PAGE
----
|Pithouse crisply extracts key features of Fanon's philosophy to illuminate aspects|
of our contemporary situation.
Fanon's commitment to the struggle of his day against colonialism didn't blind
him to the insight that "while revolutionary nationalism defeated colonialism it has
failed to create a human prospect". Fanon saw "the moment when the 'liberating
lava' of the great anti-colonial struggles was diverted as the people were expelled
from history, 'sent back to their caves' by leaders who 'instead of welcoming the
expression of popular discontentment' and the 'free flow of ideas' proclaim that
the vocation of their people is to obey".
Pithouse reminds us that Fanon's revolutionary humanism always implies "an
affirmation of absolute equality, an orientation to all of humanity, a commitment
to the self management of property held in common. ... He is a philosopher of
popular political empowerment - of the will of the people, of a 'deliberate,
emancipatory and inclusive process of collective self determination'". The latter
must also and always mean that the place of the 'militant intellectual' is "to be
present in the real movements that abolish the present state of things".
The power of all these insights for our current situation is clear - especially
where the independent agency of the poor is either viewed as perverse, violent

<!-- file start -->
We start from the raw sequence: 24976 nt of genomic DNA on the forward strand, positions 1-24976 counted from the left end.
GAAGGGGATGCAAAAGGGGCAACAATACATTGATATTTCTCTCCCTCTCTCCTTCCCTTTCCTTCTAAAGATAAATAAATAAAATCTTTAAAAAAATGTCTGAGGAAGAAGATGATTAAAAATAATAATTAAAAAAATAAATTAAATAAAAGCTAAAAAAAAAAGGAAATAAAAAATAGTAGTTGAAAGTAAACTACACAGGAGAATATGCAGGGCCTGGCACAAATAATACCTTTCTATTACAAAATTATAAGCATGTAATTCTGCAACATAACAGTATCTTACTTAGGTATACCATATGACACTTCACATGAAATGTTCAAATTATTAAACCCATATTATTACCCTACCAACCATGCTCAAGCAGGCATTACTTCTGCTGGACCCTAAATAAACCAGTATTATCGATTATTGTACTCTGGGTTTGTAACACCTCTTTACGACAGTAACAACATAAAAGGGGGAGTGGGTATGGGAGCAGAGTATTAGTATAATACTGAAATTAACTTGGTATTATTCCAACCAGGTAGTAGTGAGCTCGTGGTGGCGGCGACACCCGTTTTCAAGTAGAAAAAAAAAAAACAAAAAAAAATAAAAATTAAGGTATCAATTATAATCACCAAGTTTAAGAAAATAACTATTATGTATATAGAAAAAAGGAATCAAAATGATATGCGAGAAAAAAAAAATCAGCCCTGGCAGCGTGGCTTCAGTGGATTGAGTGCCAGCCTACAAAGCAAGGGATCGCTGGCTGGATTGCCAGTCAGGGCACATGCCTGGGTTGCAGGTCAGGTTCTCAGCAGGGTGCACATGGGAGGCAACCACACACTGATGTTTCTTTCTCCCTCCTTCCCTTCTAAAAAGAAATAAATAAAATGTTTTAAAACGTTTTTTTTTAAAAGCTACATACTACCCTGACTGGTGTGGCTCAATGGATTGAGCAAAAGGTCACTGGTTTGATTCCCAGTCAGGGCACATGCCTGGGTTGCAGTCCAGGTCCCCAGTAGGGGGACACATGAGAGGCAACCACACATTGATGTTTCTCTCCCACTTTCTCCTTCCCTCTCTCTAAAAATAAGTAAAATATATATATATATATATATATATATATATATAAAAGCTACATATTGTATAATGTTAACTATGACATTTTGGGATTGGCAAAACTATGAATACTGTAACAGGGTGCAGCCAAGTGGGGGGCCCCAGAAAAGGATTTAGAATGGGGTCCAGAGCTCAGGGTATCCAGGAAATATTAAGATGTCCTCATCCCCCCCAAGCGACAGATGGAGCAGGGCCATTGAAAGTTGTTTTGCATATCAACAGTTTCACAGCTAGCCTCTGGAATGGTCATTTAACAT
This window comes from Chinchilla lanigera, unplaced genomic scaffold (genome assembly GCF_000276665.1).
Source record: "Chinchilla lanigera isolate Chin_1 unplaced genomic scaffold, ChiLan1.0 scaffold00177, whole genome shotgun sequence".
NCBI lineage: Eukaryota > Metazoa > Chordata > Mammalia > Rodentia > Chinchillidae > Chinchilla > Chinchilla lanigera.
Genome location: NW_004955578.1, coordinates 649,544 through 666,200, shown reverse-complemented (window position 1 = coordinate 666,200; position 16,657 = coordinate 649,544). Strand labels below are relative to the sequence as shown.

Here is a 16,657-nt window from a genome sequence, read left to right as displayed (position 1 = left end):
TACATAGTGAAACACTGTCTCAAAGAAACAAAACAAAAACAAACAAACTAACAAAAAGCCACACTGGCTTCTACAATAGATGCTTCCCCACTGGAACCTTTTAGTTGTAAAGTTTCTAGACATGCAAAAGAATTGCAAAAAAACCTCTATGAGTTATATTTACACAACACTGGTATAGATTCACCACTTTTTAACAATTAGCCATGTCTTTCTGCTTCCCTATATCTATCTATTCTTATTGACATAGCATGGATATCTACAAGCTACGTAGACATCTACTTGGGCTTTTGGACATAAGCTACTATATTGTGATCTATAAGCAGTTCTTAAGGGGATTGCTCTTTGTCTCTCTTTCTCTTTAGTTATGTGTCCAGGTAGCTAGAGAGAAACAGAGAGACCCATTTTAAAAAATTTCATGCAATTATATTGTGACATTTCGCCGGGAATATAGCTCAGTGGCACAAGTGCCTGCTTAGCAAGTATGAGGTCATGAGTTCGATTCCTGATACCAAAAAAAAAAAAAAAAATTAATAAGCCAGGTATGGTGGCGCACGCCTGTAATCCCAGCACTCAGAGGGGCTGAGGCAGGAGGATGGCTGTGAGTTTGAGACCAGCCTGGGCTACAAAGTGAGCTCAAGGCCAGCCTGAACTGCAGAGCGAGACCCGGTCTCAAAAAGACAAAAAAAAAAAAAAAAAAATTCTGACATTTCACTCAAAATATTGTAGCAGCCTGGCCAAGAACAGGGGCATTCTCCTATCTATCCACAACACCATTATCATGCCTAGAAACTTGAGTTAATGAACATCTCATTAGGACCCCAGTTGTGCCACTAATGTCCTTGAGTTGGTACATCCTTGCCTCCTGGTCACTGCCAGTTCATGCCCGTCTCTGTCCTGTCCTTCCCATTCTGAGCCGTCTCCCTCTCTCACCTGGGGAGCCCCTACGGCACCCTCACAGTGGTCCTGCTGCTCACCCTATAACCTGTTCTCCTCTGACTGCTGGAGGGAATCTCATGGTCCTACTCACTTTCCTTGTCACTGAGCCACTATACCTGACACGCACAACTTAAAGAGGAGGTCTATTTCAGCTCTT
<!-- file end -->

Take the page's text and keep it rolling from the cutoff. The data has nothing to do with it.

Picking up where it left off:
and threatening, or simply not recognised as a possibility at all. For Pithouse
it is important to recognise that:
| This refusal to recognise subaltern political consciousness and agency ... |
has passed seamlessly from apartheid to parliamentary democracy... And ...
it is not the sole preserve of the state. ... [I]t is endemic amongst some of
the leading figures of the middle class left ... [who] adopt precisely the
same discourses of malevolent external manipulation and criminality to
explain away, and thereby symbolically annihilate, the emergence of a
politics of the poor outside of their control.
|The paper also uses Fanon's insights to explore the role of intellectuals and|
mainstream civil society where "the anti-democratic orientation inherent in
the assumption that progressive change will come from above has remained
constant". Says Pithouse:
| South Africa has one of the highest rates of popular protest anywhere |
in the world ... [b]ut it has become clear that for much of the middle-class
left, whether in the academy or NGOs, it is simply impossible to accept that
there is a grassroots left. .... Real politics, it is assumed, is inevitably a
contestation between the ideas of competing elites... But Fanon insisted
that we should not lose sight of the real.